I’m grateful to Brad for the change but the speed from which it went from “I’ve got a problem” to “Problem fixed” was amazing, especially when you hear how long it takes apps to get updated in certain other app stores.  Great job Brad, and great job Palm.  Fantastic service.

Venturing Into Unknown Territory

Orion Nebula Hubble SmallIf you are looking for an interesting listen, check out the Steve Jobs interview at the 2010 D8 Conference. If you would rather watch the video, here’s that version.

One of the interesting things Mr. Jobs said is that this phenomena of mobile apps that has really exploded in the past three years is something new, something we haven’t seen before. I must say, I agree with him. To be honest, there were a few albeit limited mobile apps before the iPhone and the iPod Touch, but they were few and far between. The iPhone and iPod touch really gave this market a truly usable platform for the first time, and that’s what caused it to ignite. Truly usable pocket/portable Internet-enabled devices have facilitated brand new types of activities.

In the realm of desktop computers, there are probably hundreds of thousands or millions of applications available. However, we cannot carry a running desktop or laptop computer around in our pockets. Full-blown computer applications are designed for a different platform with different purposes in mind. For years there have been people that have carried laptops around in their cars and briefcases with them, but full-blown computers don’t lend themselves to the types of consumer behaviors we see emerging from the use of capable smart phones.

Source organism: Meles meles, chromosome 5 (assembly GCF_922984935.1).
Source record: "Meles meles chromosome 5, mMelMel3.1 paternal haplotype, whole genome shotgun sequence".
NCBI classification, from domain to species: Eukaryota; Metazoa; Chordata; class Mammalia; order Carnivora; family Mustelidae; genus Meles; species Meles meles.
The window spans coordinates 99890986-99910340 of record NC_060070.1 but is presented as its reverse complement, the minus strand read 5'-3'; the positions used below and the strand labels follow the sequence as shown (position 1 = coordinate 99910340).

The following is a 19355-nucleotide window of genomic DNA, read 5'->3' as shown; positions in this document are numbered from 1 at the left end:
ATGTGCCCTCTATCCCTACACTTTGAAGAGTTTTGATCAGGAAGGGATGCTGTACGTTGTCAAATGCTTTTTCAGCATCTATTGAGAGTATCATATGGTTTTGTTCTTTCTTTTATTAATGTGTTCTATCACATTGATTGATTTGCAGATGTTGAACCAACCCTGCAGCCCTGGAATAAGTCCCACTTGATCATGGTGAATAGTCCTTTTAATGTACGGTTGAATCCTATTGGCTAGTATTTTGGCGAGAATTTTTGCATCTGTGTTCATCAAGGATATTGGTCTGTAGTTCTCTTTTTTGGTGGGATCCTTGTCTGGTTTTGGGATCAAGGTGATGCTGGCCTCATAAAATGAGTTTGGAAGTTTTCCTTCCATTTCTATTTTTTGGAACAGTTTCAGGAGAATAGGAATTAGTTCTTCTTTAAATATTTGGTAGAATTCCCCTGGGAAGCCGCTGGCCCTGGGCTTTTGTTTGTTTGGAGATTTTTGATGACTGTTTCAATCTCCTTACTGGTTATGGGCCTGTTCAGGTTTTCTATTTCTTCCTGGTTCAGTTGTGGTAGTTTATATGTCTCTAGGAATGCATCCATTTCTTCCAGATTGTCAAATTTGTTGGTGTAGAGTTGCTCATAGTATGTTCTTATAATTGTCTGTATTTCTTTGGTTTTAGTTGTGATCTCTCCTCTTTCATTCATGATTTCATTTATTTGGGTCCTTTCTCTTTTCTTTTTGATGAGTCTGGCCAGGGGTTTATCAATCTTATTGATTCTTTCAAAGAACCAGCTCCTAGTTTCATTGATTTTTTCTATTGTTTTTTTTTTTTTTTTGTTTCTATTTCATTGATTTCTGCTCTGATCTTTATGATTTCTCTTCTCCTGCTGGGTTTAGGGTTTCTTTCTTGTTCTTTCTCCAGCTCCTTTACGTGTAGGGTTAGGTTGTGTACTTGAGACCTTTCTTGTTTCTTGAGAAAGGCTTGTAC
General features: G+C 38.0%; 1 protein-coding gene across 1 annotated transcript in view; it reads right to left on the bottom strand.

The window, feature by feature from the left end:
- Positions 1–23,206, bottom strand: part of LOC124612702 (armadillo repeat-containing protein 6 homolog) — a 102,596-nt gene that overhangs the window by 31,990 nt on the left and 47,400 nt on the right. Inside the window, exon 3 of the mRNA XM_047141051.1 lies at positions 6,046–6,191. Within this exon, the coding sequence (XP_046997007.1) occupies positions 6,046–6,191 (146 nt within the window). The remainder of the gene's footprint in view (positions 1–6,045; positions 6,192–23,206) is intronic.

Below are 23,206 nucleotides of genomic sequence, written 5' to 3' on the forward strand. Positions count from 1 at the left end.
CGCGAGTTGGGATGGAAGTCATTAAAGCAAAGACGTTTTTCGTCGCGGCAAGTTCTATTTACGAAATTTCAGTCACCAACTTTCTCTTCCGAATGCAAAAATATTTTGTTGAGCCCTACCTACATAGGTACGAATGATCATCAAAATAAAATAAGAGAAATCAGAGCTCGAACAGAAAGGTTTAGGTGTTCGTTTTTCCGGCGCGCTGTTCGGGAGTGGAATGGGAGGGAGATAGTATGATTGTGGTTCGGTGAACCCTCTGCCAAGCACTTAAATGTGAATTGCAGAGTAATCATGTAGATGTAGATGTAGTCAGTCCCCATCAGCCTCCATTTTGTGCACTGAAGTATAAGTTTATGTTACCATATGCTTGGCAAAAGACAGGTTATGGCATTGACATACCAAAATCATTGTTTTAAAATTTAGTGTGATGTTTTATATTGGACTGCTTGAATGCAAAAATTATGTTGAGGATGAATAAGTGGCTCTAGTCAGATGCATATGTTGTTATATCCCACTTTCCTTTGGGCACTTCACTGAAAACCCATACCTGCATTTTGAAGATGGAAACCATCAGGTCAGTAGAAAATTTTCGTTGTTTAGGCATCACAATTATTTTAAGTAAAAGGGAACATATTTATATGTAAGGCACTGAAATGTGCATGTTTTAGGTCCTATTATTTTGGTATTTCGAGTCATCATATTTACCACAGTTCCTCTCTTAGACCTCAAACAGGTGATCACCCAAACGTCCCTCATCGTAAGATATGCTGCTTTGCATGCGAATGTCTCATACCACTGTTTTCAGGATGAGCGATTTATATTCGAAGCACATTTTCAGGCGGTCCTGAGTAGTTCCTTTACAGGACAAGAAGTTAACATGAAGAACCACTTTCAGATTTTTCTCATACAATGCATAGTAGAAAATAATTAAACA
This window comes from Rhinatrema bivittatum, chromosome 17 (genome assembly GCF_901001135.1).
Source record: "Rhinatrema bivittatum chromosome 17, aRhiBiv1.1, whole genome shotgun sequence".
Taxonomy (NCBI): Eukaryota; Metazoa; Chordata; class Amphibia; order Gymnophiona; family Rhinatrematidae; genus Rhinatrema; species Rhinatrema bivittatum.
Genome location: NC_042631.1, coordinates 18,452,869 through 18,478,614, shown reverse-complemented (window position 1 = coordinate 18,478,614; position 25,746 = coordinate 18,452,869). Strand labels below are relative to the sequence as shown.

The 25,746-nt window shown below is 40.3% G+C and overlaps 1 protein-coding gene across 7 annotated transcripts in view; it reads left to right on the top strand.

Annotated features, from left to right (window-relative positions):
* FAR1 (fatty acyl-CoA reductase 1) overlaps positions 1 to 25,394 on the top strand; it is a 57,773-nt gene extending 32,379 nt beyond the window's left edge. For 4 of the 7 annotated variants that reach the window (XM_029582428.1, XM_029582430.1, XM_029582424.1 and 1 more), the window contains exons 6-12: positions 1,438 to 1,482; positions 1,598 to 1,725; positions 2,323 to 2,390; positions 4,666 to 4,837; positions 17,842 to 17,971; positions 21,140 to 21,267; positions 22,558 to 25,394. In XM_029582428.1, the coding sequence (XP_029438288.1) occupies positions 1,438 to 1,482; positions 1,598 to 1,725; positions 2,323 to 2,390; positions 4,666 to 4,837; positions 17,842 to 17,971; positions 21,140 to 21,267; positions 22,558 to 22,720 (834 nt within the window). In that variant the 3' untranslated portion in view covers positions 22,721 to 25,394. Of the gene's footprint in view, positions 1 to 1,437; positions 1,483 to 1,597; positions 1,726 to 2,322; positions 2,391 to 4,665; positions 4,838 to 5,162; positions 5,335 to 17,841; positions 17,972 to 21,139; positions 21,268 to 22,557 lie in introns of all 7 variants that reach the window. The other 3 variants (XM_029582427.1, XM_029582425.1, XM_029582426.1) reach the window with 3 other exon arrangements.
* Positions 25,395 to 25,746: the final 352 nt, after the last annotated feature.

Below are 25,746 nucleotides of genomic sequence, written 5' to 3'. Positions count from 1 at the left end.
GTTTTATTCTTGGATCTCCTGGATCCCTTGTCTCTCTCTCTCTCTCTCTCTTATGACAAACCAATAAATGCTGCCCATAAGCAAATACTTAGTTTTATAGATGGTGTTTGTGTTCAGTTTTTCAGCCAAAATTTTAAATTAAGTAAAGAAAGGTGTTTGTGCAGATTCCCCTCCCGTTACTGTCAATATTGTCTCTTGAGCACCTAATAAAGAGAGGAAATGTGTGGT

On a desktop computer, if we want to look something up such as a restaurant or a sports score we typically go to Google or Bing, and such a search will likely point us to web pages to get the information we seek. However, as Mr. Jobs pointed out, the statistics indicate that the majority of people doing a search on smart phones tend to use specialized apps to perform these searches. Specialized smart phone apps do tend to provide much more specific, concentrated, GPS-enabled search results. Also, the GPS-enabled smart phone takes social networking itself to new heights.

Steve Jobs and Apple deserve credit for facilitating this new emerging portable device app market. The iPhone, the world’s first truly highly-desirable smart phone platform, was the right move at the right time. In the absence of the iPhone, given the emergence of high-speed wireless Internet, it’s likely that an app market of some sort would have emerged anyway. What Mr. Jobs and Apple really did was give the smart phone market a kick in the pants, spurring a quantum leap forward in what is essentially wireless broadband pocket computing that also happens to have a phone function.

Now that Android phones are on the scene offering the first serious competition with the Apple iPhone, the smart phone and app market is truly becoming interesting.